Tech for Good Dublin held an event in March focused on how Ireland can support Ukraine and there showcased a number of projects that were under way and explore how to get new projects launched. was created by a core team including Máirin Murray, Anton Krasun and Talita Holzer as a result of a recent Tech for Good Dublin eventand and is a simple tool that allows Irish companies to make a welcome offer of  generously discounted or free goods or services to people arriving in Ireland displaced by the war in Ukraine.. It is a fabulous idea and has appeared in international press and on Irish TV news since launching. Tell your employers and friends about it ! is co-founded by Paulina Kwasniak a member of the tech for good community and is a fundraising platform that makes your donation go further. You can support the campaigns of small grassroots charities and not for profits supporting those impacted by the war in Ukraine who are now in Poland or in Ukraine. provides information for people who want to host refugees and was written by people already doing so. It will be updated as things progress and is an excellent starting point for anyone thinking of welcoming refugees into their home or area. is offering fast track mentoring for Ukrainians who want to find work in Ireland and anyone can sign up to be a mentor or support this practical project.

It has been amazing to see how quickly these tools can be built and the amazing response from people. It is important to remember though, that the refugee crisis is wider than just Ukraine and that Ireland has many thousands of people waiting to be given the same opportunities and we need to focus at national level on how to ensure anyone fleeing their country can thrive in Ireland.  

  • If someone reading this wanted to help Ukrainian refugees what would be 2-3 biggest tips?

Explore ways you can get involved in supporting those arriving in different and ongoing ways. Reach out to people from Ukraine arriving into your local community.  Organise initiatives with your local clubs, churches, schools etc. Encourage local groups to consider a welcome offer with

You can also organise fundraising events or join one already happening – a quick google for people in your area who are helping should uncover facebook groups and other ways to get involved. You could also consider supporting campaigns on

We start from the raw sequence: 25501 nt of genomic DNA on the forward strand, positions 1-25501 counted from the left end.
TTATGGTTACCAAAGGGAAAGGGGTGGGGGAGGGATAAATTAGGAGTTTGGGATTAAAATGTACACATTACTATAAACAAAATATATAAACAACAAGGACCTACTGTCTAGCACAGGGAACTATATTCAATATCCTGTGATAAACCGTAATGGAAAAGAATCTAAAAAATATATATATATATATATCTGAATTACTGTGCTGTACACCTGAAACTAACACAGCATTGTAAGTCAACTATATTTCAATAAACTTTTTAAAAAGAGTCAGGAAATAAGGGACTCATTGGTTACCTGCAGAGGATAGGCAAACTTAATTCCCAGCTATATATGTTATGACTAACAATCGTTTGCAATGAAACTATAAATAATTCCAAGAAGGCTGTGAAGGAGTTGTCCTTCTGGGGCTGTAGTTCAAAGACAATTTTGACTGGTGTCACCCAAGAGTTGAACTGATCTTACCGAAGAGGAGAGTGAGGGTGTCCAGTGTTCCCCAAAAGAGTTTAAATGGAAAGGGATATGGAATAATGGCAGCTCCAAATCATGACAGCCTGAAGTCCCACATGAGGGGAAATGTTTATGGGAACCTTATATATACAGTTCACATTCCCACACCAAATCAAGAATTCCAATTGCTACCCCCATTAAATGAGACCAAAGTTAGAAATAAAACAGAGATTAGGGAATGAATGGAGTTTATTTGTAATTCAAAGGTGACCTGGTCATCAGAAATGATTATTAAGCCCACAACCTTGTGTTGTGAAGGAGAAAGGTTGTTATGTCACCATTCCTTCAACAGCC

And if you want your money to pay for things that people stuck in Ukraine and neighbouring countries urgently need, donate directly to: Concern Worldwide who are working inside Ukraine to support people forced to feel their homes and are without shelter, water, food or medicine. The Irish Red Cross are also taking donations as well as UNICEF and MSF.

  • How did the pandemic affect the organisation? Are there any positives you can take from this time?

Like a lot of community groups, we missed our community and in person events were too risky, so we paused and held some online events which could be attended by anyone, anywhere which was great. We missed some of the informal networking and chats that happen, but we reached new people and would hope to be able to manage both (hybrid events) in the future.

We are excited to start meeting people in person too, and our next event in May will be a walking tour of Dublin city to look at how smart technology is changing our urban landscape for the better. You will find this event and previous ones on our website

  • Have you won any awards in recent years? What were some of the highlights?

We were thrilled to be shortlisted for the Innovation for Change Award at the Irish Red Cross Humanitarian Awards in 2018. The winners were FoodCloud and we were chuffed to be mentioned alongside them and to attend the awards to meet wonderful people working to change the world for the better.

  • If someone wanted to become a member what should they do?

Our MeetUp Group is a good place to join as all events get posted there, but we also post on EventBrite. You can follow us on Twitter and we love to get tagged in any stories of tech being used for good, or other similar events. And you can learn about our community, ethos and goals on our website

  • Are there any other organisations in the diversity and inclusion area in Ireland that you’re big fans of?

We love the work of wonderful Furkan Karayel ( who is part of our community and has been a guiding light in Ireland for the past few years. A lot of our Tech for Good storytellers are tackling inequality and exclusion with their solutions, for example WayToB is a smartphone and smartwatch solution to empower people with higher support needs to travel independently. Evelyn Nomayo is the founder of Phase Innovate is a non-for profit organisation dedicated to helping the underrepresented in STEM fields and supporting NGOs with technical solutions. In 2020 Evelyn Nomayo mentored, three Nigerian-Irish teen girls in Drogheda to create an award winning Technovation app called Memory Haven to assist people living with dementia and their caregivers. We are also big fans of Lydia Gratis – an amazing black role model who is an activist for the deaf community. Our work has enabled us to meet so many cool people working in this area, so join our MeetUp if you’d like to meet people who care about inclusion in tech and solving problems together.